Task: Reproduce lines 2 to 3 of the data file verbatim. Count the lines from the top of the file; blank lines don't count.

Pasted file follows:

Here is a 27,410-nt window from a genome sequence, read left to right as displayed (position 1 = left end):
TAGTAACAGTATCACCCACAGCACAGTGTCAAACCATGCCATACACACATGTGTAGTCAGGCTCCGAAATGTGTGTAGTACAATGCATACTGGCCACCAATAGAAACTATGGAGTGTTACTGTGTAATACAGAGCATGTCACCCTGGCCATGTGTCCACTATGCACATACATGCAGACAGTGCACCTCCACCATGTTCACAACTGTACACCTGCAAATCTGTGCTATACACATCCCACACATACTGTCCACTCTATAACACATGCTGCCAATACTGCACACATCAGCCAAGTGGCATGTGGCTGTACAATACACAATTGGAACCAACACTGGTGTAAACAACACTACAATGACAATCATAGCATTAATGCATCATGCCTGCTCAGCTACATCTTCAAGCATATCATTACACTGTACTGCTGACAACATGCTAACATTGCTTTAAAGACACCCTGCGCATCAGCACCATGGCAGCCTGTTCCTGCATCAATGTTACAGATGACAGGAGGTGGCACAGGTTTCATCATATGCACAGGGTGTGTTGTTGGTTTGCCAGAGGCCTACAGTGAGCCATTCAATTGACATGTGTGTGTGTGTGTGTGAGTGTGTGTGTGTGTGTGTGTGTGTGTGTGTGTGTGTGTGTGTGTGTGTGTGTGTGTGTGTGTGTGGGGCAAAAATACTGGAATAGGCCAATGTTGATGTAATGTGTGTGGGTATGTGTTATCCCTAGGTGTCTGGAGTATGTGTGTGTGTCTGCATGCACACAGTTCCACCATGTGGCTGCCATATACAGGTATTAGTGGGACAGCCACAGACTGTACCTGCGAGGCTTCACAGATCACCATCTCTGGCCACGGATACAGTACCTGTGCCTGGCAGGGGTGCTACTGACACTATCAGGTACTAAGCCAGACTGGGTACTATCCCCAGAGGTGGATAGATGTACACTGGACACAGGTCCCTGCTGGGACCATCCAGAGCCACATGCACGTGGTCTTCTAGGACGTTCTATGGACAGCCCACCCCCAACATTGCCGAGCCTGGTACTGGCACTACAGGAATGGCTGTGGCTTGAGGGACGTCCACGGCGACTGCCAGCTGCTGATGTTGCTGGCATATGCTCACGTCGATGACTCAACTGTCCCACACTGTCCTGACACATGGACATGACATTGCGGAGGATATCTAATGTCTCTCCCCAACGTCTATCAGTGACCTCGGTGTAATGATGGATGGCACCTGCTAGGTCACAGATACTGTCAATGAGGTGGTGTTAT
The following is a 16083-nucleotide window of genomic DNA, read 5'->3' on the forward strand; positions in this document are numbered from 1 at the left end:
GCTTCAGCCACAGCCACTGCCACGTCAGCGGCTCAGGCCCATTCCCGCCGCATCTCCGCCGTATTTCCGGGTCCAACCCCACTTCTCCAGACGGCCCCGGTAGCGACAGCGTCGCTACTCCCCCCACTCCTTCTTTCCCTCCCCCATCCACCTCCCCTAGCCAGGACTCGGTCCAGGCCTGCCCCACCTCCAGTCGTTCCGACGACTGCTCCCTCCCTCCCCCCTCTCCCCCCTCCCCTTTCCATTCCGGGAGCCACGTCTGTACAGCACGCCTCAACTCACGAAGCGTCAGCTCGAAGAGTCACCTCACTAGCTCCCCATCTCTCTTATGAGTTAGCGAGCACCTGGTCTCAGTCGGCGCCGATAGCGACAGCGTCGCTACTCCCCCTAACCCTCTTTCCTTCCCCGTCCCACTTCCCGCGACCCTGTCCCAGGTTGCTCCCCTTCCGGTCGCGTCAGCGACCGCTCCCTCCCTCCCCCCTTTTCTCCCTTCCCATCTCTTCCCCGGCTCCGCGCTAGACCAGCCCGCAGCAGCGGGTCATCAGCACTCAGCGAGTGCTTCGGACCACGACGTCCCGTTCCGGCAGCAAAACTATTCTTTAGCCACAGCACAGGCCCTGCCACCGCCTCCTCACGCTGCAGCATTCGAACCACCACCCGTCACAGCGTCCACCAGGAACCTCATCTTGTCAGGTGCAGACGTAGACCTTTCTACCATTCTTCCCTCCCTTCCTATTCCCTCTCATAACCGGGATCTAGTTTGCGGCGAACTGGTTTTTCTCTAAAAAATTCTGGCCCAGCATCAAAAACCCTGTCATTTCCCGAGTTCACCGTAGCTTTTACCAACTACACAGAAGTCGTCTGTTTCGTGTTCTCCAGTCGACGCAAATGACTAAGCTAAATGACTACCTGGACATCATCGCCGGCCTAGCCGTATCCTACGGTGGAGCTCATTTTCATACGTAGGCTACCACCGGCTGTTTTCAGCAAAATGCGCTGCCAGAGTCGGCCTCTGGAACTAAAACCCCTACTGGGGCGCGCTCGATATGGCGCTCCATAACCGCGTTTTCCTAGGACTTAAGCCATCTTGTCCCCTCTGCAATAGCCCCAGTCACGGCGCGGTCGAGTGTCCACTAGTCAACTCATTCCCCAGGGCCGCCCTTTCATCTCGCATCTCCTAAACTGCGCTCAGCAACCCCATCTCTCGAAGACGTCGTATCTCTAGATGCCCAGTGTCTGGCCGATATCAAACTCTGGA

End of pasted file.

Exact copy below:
TAGTAACAGTATCACCCACAGCACAGTGTCAAACCATGCCATACACACATGTGTAGTCAGGCTCCGAAATGTGTGTAGTACAATGCATACTGGCCACCAATAGAAACTATGGAGTGTTACTGTGTAATACAGAGCATGTCACCCTGGCCATGTGTCCACTATGCACATACATGCAGACAGTGCACCTCCACCATGTTCACAACTGTACACCTGCAAATCTGTGCTATACACATCCCACACATACTGTCCACTCTATAACACATGCTGCCAATACTGCACACATCAGCCAAGTGGCATGTGGCTGTACAATACACAATTGGAACCAACACTGGTGTAAACAACACTACAATGACAATCATAGCATTAATGCATCATGCCTGCTCAGCTACATCTTCAAGCATATCATTACACTGTACTGCTGACAACATGCTAACATTGCTTTAAAGACACCCTGCGCATCAGCACCATGGCAGCCTGTTCCTGCATCAATGTTACAGATGACAGGAGGTGGCACAGGTTTCATCATATGCACAGGGTGTGTTGTTGGTTTGCCAGAGGCCTACAGTGAGCCATTCAATTGACATGTGTGTGTGTGTGTGTGAGTGTGTGTGTGTGTGTGTGTGTGTGTGTGTGTGTGTGTGTGTGTGTGTGTGTGTGTGTGTGTGTGGGGCAAAAATACTGGAATAGGCCAATGTTGATGTAATGTGTGTGGGTATGTGTTATCCCTAGGTGTCTGGAGTATGTGTGTGTGTCTGCATGCACACAGTTCCACCATGTGGCTGCCATATACAGGTATTAGTGGGACAGCCACAGACTGTACCTGCGAGGCTTCACAGATCACCATCTCTGGCCACGGATACAGTACCTGTGCCTGGCAGGGGTGCTACTGACACTATCAGGTACTAAGCCAGACTGGGTACTATCCCCAGAGGTGGATAGATGTACACTGGACACAGGTCCCTGCTGGGACCATCCAGAGCCACATGCACGTGGTCTTCTAGGACGTTCTATGGACAGCCCACCCCCAACATTGCCGAGCCTGGTACTGGCACTACAGGAATGGCTGTGGCTTGAGGGACGTCCACGGCGACTGCCAGCTGCTGATGTTGCTGGCATATGCTCACGTCGATGACTCAACTGTCCCACACTGTCCTGACACATGGACATGACATTGCGGAGGATATCTAATGTCTCTCCCCAACGTCTATCAGTGACCTCGGTGTAATGATGGATGGCACCTGCTAGGTCACAGATACTGTCAATGAGGTGGTGTTAT
The following is a 16083-nucleotide window of genomic DNA, read 5'->3' on the forward strand; positions in this document are numbered from 1 at the left end: